Turns out that's a steaming pile, who knew eh. http://www.dailymail.co.uk/new...
I can't imagine a more accurate and trustworthy source on this subject than the Daily Mail, but that's only because The Onion hasn't covered it yet.
...And yet, somehow, not everyone is jumping at the chance to join in this little club. I just can't understand that.
"I disagree with your argument, your points are stupid and you are an idiot" is not the same as "I am going to come over to to your house and rape you and kill you."
..in some circles, actually, it is.
And what is the term we use to refer to a member of those circles? "The Defendant".
I'm still fuzzy on what constitutes a "credible" vs. non-credible death threat. Specific details?
Perhaps you were looking for a legal definition of the term?
As Ms Sarkeesian lives in California, State Penal Code Section 422 would apply:
(a) Any person who willfully threatens to commit a crime which will result in death or great bodily injury to another person, with the specific intent that the statement, made verbally, in writing, or by means of an electronic communication device, is to be taken as a threat, even if there is no intent of actually carrying it out, which, on its face and under the circumstances in which it is made, is so unequivocal, unconditional, immediate, and specific as to convey to the person threatened, a gravity of purpose and an immediate prospect of execution of the threat, and thereby causes that person reasonably to be in sustained fear for his or her own safety or for his or her immediate family's safety, shall be punished by imprisonment in the county jail not to exceed one year, or by imprisonment in the state prison.
Let me see if I'm following this argument...
(1) "Will it be possible to replace the operating system?"
(2) "Of course it will because it uses an A4 CPU."
(3) "But there could still be issues with the bootloader and firmware which would prevent that, even though that's not supposed to happen."
(4) "The Windows sticker means that there won't be any kind of problems like that. Ever."
(5) "HP has a history of producing poor quality hardware, particularly budget notebooks. I wouldn't be at all surprised if their new $200 notebook failed to meet the standards set for higher end hardware."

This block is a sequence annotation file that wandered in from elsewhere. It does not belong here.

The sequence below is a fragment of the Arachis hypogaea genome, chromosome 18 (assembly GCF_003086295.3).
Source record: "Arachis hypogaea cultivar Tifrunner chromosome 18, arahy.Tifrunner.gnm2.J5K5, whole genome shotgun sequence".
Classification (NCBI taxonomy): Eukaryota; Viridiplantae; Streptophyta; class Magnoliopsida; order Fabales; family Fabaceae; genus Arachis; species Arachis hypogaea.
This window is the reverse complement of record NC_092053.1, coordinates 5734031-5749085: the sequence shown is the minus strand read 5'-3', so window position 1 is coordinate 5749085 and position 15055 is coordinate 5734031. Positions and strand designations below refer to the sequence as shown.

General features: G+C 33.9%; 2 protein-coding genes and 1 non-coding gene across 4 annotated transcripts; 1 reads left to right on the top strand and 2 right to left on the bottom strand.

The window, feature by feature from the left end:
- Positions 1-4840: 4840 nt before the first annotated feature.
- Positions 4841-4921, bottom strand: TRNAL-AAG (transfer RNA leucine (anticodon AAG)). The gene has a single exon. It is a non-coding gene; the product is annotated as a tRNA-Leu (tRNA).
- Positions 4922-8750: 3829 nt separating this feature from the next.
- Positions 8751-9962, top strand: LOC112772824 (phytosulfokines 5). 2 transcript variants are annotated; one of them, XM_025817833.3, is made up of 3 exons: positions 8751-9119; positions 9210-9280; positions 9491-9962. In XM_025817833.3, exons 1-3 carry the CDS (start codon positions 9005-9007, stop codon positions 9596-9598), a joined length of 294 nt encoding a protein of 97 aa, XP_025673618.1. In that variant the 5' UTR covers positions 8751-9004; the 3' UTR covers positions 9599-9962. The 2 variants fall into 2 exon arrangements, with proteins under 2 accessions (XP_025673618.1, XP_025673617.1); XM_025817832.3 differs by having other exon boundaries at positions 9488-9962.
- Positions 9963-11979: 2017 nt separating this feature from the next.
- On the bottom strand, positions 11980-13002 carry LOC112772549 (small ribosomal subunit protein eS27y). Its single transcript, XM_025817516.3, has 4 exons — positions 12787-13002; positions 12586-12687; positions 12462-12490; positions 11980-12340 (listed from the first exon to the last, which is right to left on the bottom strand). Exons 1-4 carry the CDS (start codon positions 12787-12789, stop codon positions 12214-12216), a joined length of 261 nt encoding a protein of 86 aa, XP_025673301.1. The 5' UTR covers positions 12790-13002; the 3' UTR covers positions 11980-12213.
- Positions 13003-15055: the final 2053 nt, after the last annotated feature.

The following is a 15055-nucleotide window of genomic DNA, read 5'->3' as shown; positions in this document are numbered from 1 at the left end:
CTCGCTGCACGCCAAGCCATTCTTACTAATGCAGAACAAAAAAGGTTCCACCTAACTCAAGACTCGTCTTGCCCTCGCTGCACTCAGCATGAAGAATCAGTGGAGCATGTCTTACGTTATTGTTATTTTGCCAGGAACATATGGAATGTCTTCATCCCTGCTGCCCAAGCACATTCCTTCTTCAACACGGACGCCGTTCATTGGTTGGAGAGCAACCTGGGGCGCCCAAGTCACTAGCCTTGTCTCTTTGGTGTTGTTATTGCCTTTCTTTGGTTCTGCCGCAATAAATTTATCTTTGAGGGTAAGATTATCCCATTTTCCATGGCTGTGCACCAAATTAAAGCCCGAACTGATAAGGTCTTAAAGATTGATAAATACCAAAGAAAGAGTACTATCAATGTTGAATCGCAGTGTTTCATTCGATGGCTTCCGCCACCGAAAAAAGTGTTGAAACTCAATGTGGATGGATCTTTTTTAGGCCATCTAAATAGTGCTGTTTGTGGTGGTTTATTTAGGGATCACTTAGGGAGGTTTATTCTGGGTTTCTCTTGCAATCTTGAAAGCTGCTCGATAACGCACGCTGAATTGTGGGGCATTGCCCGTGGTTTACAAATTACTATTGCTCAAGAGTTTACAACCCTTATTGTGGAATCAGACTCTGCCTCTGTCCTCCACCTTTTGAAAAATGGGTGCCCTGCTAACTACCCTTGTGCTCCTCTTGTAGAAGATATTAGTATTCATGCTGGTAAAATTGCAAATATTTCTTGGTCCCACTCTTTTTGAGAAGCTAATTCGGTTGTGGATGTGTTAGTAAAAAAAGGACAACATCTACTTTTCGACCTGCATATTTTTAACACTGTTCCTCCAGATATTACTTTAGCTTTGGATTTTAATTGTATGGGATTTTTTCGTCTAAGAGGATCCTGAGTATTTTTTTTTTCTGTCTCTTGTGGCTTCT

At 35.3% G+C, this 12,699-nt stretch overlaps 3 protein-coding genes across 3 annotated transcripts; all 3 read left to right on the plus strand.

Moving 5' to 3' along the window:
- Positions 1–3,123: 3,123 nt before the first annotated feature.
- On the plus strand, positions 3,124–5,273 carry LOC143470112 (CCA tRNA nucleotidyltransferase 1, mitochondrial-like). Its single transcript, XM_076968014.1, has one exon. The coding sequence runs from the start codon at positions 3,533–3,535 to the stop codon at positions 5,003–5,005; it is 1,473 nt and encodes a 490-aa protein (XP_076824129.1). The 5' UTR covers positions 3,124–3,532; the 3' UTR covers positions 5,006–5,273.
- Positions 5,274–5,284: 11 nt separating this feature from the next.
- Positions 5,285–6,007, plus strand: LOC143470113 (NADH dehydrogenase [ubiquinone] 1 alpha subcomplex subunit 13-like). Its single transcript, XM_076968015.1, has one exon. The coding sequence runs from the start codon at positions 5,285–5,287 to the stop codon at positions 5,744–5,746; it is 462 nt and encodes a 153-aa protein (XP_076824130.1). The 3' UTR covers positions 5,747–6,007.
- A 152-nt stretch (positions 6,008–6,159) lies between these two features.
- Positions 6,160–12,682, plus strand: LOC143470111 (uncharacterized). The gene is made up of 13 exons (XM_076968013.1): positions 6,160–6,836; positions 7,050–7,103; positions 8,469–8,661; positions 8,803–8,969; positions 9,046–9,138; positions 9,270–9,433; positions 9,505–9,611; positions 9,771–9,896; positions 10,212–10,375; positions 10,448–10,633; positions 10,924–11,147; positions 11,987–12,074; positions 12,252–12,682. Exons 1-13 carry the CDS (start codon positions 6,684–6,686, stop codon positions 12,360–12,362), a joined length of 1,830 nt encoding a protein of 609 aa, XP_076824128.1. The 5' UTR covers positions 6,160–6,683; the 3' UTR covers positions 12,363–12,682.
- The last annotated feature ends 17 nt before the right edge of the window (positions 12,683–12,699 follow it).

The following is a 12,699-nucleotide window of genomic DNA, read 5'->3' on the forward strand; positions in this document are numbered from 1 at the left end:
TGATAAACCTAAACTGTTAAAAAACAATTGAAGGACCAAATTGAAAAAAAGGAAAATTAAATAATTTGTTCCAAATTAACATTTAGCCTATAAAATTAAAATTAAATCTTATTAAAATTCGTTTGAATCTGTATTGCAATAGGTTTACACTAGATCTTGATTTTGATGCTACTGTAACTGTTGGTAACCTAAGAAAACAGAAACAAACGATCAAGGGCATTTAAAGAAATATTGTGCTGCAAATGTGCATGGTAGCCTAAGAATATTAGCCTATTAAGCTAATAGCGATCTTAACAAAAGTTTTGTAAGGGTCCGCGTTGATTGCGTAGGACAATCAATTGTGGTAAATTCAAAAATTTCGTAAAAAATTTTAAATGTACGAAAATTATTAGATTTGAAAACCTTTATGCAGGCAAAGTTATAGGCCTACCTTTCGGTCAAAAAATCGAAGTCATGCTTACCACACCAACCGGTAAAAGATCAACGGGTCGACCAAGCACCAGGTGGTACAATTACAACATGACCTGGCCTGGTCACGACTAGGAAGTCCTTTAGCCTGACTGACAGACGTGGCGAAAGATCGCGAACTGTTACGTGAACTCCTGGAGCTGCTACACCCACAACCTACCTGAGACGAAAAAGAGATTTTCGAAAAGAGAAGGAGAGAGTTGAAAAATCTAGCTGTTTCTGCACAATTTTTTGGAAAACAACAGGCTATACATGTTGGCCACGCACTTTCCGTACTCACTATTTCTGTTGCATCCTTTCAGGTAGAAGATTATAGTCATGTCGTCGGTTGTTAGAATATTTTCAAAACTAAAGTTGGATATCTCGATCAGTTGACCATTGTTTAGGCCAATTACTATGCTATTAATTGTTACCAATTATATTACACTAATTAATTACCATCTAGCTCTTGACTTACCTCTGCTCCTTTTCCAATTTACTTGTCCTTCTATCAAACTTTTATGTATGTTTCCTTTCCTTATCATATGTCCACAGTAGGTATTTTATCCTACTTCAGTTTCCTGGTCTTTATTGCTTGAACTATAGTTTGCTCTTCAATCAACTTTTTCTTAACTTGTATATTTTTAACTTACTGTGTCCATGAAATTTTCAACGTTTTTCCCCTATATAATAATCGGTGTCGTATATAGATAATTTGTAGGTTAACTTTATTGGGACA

(6) "Oh yeah? Well, you're an ad hominem! So double dumb ass on you!"
Well, that sure put me in my place. Clearly yours is the superior intellect.
"A clever attacker can smuggle contraband past the machines using surprisingly low-tech techniques."
Please, God, Tell me it's tinfoil... plz plz plz plz
Didn't you ever wonder why every time you go to the store to buy tinfoil, The Government has replaced it with aluminum?
You make a good point. I am sure that HP would never, ever compromise the legendary high quality of their notebook computers by failing to adhere strictly to the standards of the Windows Logo Program.
I must have confused them with another computer manufacturer with lower standards who might be willing to sacrifice the usability of their product just to squeeze a few more dollars our of every sale.
So only 32gigs of storage on the device eh? Hmm. I dunno, seems kinda limited with no way to expand it without buying my own storage.
I'm afraid that very few computers of any kind offer a way to expand the storage without buying storage.
You could try stealing three USB drives and a high capacity SDXC card and fitting them into the available ports on the Stream 14, easily expanding the storage by as much as you want, but speaking as your attorney I would have to advise you that that could cause you some legal difficulties in the future.
It doesn't matter in this case, since -- per the fucking summary -- the computer in question is using an AMD A4 (which is x86).
The fucking summary said nothing about whether or not the system used "Secure Boot" or whether it would continue to allow the end user to add a custom bootloader or new trusted certificates. The CPU can understand whatever instruction set it wants, but that won't make any difference if the system firmware won't allow you to run code that isn't signed by Microsoft or HP.
Right, so let's cite the website perhaps second or third best known on the Internet for having lots of trolls as an example.
...of a site that already tried this, and failed. Isn't this exactly the kind of example that the article was asking for?
What would the dad have done if this were around eight years ago and his kids wanted to play Persona 3?
Well, since his kids would have been 2 and 3, he would probably have told them that it was nap time.
You're right. Encouraging kids belief in fictional places like Jerusalem, Shuafat, Golan Heights and Tel Aviv is never good.